Wednesday, May 20, 2015
Ida Husted Harper -- Part I
According to the Indiana Magazine of History:
"Divorce laws specified that husbands bear the expenses of court action and alimony; remarried women could not sell or give away their property with or without their husbands' consent; and possession of all birth control devices was illegal. In addition, widowers received all of their deceased wives' property, while widows were required to divide their husbands' property with their children."
What makes Ida Husted Harper unique is that she was considered one of the most prominent female voices in the search for equality among genders.
What makes her an enigma is that she walks both sides of the line. Still, her thoughts and beliefs resonate in a very unusual way in the 21st century.
Who was she?
She was born in Fairfield in 1851, the eldest of three children. Interested in obtaining good educations for their children, her parents later moved the family to Muncie.
In 1868, Ida entered Indiana University but left after one year to become -- at age 18 -- the high school principal at Peru, Ind. Three years later she married Thomas W. Harper and moved with him to Terre Haute where he later became city attorney and chief legal counsel for Eugene B. Debs' Brotherhood of Locomotive Firemen and where she began her career as a feminist.
Debs himself was an interesting bird, having established himself as the leading proponent of socialism through workers rights. He also ran for president in 1912 -- while in prison.
Ida Husted's foray into women's rights came in the form of her writing, which gathered a robust following in the 1880s. Her columns in the Terre Haute newspapers eventually caught the eye of leading national suffrage groups. Her writings were so popular that they appeared on the front page of the paper. Her early work, however, appeared without a byline.
As time went on, her prestige grew and she eventually helped establish a voice for reform candidates in national politics.
Quite a resume for a woman from Fairfield.
Nancy Baker Jones, writing for the IMH in 1977, claimed "Ida challenged the dominant view of women and women's place in late 19th century society. But Harper herself was deeply affected by that society, as her views on women's rights clearly show. Not willing to accept the role assigned to 19th century women, she also was unable or unwilling to argue consistently for full equality between the sexes."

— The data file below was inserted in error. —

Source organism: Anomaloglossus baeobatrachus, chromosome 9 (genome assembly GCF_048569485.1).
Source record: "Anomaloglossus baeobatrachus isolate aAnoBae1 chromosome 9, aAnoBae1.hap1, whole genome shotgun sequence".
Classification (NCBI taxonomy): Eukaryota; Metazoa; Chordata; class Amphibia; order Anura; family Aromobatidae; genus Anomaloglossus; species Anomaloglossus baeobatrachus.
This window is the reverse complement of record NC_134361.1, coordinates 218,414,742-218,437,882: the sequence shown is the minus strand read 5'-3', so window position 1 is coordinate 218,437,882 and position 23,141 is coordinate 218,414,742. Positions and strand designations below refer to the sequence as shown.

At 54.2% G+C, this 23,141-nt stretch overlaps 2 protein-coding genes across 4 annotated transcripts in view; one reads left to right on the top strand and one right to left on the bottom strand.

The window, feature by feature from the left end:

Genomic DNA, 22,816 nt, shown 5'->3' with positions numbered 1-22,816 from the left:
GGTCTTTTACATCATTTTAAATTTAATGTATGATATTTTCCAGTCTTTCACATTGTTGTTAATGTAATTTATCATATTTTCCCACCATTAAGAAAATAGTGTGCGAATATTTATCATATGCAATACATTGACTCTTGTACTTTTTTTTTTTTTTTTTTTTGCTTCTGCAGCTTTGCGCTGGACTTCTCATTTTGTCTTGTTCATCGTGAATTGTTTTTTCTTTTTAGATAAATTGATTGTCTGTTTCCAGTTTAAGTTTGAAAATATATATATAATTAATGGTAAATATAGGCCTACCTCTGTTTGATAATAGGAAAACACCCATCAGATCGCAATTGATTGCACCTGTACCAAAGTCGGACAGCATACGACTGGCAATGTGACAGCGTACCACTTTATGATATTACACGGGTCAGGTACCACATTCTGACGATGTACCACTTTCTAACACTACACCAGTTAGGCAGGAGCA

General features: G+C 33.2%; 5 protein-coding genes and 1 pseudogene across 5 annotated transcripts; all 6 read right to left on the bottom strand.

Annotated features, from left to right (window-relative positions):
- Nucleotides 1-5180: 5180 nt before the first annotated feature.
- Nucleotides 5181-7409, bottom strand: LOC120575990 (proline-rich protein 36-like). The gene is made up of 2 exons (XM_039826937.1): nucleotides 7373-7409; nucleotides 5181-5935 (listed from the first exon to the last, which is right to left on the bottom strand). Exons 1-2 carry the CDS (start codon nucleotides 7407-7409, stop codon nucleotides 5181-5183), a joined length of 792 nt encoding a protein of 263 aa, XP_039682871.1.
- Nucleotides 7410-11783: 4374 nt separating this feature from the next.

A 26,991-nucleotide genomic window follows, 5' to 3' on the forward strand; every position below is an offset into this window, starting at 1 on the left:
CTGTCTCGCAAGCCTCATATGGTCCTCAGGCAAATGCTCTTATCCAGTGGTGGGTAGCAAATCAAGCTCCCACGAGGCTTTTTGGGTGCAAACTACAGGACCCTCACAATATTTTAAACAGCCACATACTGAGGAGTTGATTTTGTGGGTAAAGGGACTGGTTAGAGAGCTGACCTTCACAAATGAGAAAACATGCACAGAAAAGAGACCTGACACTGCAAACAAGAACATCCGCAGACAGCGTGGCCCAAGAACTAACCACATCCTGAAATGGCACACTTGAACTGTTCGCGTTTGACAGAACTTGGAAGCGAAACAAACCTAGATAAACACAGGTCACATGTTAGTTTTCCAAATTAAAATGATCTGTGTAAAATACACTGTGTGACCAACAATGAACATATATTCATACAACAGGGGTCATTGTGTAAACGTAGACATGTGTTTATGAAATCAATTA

Perhaps she sought to define "a better yet socially acceptable position for women, a position between submissiveness and full equality."
Baker Jones continues:
"The philosophy of the feminine ideal made its mark on Harper, for throughout her writings ran one constant assumption —that a woman would marry and have a family. She also believed that women were the moral superiors of men and that women's participation in activities traditionally proscribed to men would raise the quality of those activities. Often she stereotyped women as gossiping, flirtatious, jealous, and unreliable. Yet she could also write of their strength, suffering, and sisterhood."
In a sense, Ida believed women were nearly perfect. Equal, certainly, to men, but superior in so many ways that they rarely needed to prove it.
"Harper believed many men feared the results if women were given equal rights. Men were afraid that when women became independent that their charm would disappear and that their spiritual influence would disappear."
As she matured, she apparently became obsessed with the climbing divorce rate -- only to find herself divorced in 1890. She worked for stronger divorce laws as a way of keeping marriages intact, since she believed marriage was a proper position for women. Equality defined, one would assume.
Baker Jones writes:
"Ambivalence was evident again in Harper's attitude toward working women, especially working wives. She wrote in November 1882 that working women in general never surpassed mediocrity because they brought a divided energy to every business pursuit. Their energies were split between work and home in every case."
Work was great so long as it didn't break up the happy home, but breaking up the happy home was as likely as not and Ida detested that reality.
But it was the suffrage issue that she took to heart. She equated it with the temperance movement and believed the two issues were too powerful to ignore. She was not vague in her beliefs on these matters.
In January, 1883, she went so far as to say that temperance was "undoubtedly the most important issue before the country, for women are not suffering half so badly from being deprived of the franchise as they are from the evils caused by intemperance. And yet, if they do not vote 'til the temperance question is disposed of, I am afraid Gabriel will have blown his horn and ordered the polls closed."
Men didn't stop drinking, but the polls didn't close on Ida Husted Harper.
EUGENE B. DEBS
THE DIVORCE MILL OF INDIANA